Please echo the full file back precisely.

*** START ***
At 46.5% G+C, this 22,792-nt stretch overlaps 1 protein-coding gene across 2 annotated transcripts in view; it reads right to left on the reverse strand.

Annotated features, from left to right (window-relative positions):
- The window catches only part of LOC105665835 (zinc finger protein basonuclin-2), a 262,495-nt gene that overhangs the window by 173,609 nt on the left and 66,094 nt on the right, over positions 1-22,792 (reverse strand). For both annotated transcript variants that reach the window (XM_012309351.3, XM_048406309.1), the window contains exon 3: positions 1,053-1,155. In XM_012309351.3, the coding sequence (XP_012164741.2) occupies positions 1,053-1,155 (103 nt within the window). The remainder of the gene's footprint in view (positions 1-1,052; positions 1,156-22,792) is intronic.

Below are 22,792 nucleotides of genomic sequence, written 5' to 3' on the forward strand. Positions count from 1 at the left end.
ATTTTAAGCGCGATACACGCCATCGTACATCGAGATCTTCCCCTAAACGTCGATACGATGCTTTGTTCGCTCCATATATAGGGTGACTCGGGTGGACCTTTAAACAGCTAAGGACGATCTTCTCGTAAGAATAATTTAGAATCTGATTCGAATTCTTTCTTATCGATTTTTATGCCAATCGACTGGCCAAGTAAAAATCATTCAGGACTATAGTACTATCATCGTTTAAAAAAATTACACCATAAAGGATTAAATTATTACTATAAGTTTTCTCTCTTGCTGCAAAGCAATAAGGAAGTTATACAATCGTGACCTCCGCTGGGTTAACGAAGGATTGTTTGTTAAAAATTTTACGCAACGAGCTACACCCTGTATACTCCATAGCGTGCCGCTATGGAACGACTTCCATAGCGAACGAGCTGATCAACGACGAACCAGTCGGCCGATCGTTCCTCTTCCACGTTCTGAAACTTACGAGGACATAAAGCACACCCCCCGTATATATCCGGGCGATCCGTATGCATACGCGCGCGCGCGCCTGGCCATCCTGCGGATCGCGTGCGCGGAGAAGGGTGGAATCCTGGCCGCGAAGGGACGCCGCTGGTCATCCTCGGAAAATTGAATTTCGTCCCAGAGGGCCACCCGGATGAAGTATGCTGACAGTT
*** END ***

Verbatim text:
At 46.5% G+C, this 22,792-nt stretch overlaps 1 protein-coding gene across 2 annotated transcripts in view; it reads right to left on the reverse strand.

Annotated features, from left to right (window-relative positions):
- The window catches only part of LOC105665835 (zinc finger protein basonuclin-2), a 262,495-nt gene that overhangs the window by 173,609 nt on the left and 66,094 nt on the right, over positions 1-22,792 (reverse strand). For both annotated transcript variants that reach the window (XM_012309351.3, XM_048406309.1), the window contains exon 3: positions 1,053-1,155. In XM_012309351.3, the coding sequence (XP_012164741.2) occupies positions 1,053-1,155 (103 nt within the window). The remainder of the gene's footprint in view (positions 1-1,052; positions 1,156-22,792) is intronic.

Below are 22,792 nucleotides of genomic sequence, written 5' to 3' on the forward strand. Positions count from 1 at the left end.
ATTTTAAGCGCGATACACGCCATCGTACATCGAGATCTTCCCCTAAACGTCGATACGATGCTTTGTTCGCTCCATATATAGGGTGACTCGGGTGGACCTTTAAACAGCTAAGGACGATCTTCTCGTAAGAATAATTTAGAATCTGATTCGAATTCTTTCTTATCGATTTTTATGCCAATCGACTGGCCAAGTAAAAATCATTCAGGACTATAGTACTATCATCGTTTAAAAAAATTACACCATAAAGGATTAAATTATTACTATAAGTTTTCTCTCTTGCTGCAAAGCAATAAGGAAGTTATACAATCGTGACCTCCGCTGGGTTAACGAAGGATTGTTTGTTAAAAATTTTACGCAACGAGCTACACCCTGTATACTCCATAGCGTGCCGCTATGGAACGACTTCCATAGCGAACGAGCTGATCAACGACGAACCAGTCGGCCGATCGTTCCTCTTCCACGTTCTGAAACTTACGAGGACATAAAGCACACCCCCCGTATATATCCGGGCGATCCGTATGCATACGCGCGCGCGCGCCTGGCCATCCTGCGGATCGCGTGCGCGGAGAAGGGTGGAATCCTGGCCGCGAAGGGACGCCGCTGGTCATCCTCGGAAAATTGAATTTCGTCCCAGAGGGCCACCCGGATGAAGTATGCTGACAGTT